Although the alternative narrative tries a little too hard to explain the morals of the story, this is a clever update of a...

GRIMM'S FROG KING

This version of the traditional Grimm Brothers' fairy tale of a frog under a curse and the self-absorbed princess he needs to save him offers an alternative reading and lots of extras.

Read the familiar story through, then start over with the "Version with a Funny Twist," which provides a running commentary and an alternative ending. This format explores the morals of the story while questioning the archaic "princess marries the handsome prince and lives happily ever after" theme. Amid the sounds of chirping frogs, the optional British-accented narration (also available in German) transports readers to the royal gardens. Filled with humans and amphibians that vocalize when touched, the detailed and brightly colored illustrations can be enlarged for closer viewing—and readers are advised to look closely, as some of those details appear in a quiz at the end. Fairy-dust clues are easily spotted by little ones and indicate the simple touch and tilt animations. The games and jokes in the extras section are more fun than the story itself and include a fact page about frogs and toads and a prize to be won if the quiz is completed correctly.

Although the alternative narrative tries a little too hard to explain the morals of the story, this is a clever update of a classic that allows young readers to question old stereotypes. (iPad storybook app. 4-8)

Pub Date: May 31, 2012

ISBN: N/A

Page Count: -

Publisher: JustKidsApps

Review Posted Online: June 27, 2012

Kirkus Reviews Issue: July 15, 2012

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Only for dedicated fans of the series.

HOW TO CATCH A MONSTER

From the How To Catch… series

When a kid gets the part of the ninja master in the school play, it finally seems to be the right time to tackle the closet monster.

“I spot my monster right away. / He’s practicing his ROAR. / He almost scares me half to death, / but I won’t be scared anymore!” The monster is a large, fluffy poison-green beast with blue hands and feet and face and a fluffy blue-and-green–striped tail. The kid employs a “bag of tricks” to try to catch the monster: in it are a giant wind-up shark, two cans of silly string, and an elaborate cage-and-robot trap. This last works, but with an unexpected result: the monster looks sad. Turns out he was only scaring the boy to wake him up so they could be friends. The monster greets the boy in the usual monster way: he “rips a massive FART!!” that smells like strawberries and lime, and then they go to the monster’s house to meet his parents and play. The final two spreads show the duo getting ready for bed, which is a rather anticlimactic end to what has otherwise been a rambunctious tale. Elkerton’s bright illustrations have a TV-cartoon aesthetic, and his playful beast is never scary. The narrator is depicted with black eyes and hair and pale skin. Wallace’s limping verses are uninspired at best, and the scansion and meter are frequently off.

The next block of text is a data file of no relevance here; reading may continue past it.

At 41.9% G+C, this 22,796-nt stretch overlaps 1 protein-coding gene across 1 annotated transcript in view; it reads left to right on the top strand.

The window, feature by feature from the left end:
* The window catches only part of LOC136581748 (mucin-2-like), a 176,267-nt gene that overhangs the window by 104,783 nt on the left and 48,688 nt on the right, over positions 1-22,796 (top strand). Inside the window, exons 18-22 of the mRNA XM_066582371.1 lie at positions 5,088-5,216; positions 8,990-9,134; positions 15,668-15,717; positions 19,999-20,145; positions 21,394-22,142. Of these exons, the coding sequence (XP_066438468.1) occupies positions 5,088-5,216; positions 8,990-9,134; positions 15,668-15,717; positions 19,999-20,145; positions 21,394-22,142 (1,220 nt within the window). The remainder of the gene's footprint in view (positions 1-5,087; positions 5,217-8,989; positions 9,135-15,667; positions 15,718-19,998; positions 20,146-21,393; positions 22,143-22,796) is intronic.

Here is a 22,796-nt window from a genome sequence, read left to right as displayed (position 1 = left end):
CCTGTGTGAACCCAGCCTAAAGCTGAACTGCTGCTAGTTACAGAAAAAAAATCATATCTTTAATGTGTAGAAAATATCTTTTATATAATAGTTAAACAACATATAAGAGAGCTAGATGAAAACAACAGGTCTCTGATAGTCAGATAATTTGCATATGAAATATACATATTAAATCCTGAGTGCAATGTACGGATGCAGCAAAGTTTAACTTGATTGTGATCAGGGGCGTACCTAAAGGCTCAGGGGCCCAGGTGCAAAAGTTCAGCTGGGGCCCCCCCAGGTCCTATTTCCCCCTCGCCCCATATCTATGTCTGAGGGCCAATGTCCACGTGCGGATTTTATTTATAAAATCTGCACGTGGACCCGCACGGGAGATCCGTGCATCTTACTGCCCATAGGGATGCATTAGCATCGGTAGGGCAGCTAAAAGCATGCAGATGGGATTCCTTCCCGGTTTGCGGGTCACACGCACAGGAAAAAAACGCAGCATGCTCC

Only for dedicated fans of the series. (Picture book. 5-8)

Pub Date: Sept. 1, 2017

ISBN: 978-1-4926-4894-9

Page Count: 40

Publisher: Sourcebooks Jabberwocky

Review Posted Online: July 15, 2017

Kirkus Reviews Issue: Aug. 1, 2017

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Whimsy, intelligence, and a subtle narrative thread make this rise to the top of a growing list of self-love titles.

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YOU MATTER

Employing a cast of diverse children reminiscent of that depicted in Another (2019), Robinson shows that every living entity has value.

After opening endpapers that depict an aerial view of a busy playground, the perspective shifts to a black child, ponytails tied with beaded elastics, peering into a microscope. So begins an exercise in perspective. From those bits of green life under the lens readers move to “Those who swim with the tide / and those who don’t.” They observe a “pest”—a mosquito biting a dinosaur, a “really gassy” planet, and a dog whose walker—a child in a pink hijab—has lost hold of the leash. Periodically, the examples are validated with the titular refrain. Textured paint strokes and collage elements contrast with uncluttered backgrounds that move from white to black to white. The black pages in the middle portion foreground scenes in space, including a black astronaut viewing Earth; the astronaut is holding an image of another black youngster who appears on the next spread flying a toy rocket and looking lonely. There are many such visual connections, creating emotional interest and invitations for conversation. The story’s conclusion spins full circle, repeating opening sentences with new scenarios. From the microscopic to the cosmic, word and image illuminate the message without a whiff of didacticism.

Whimsy, intelligence, and a subtle narrative thread make this rise to the top of a growing list of self-love titles. (Picture book. 4-7)

Pub Date: June 2, 2020

ISBN: 978-1-5344-2169-1

Page Count: 40

Publisher: Atheneum

Review Posted Online: March 15, 2020

Kirkus Reviews Issue: April 1, 2020

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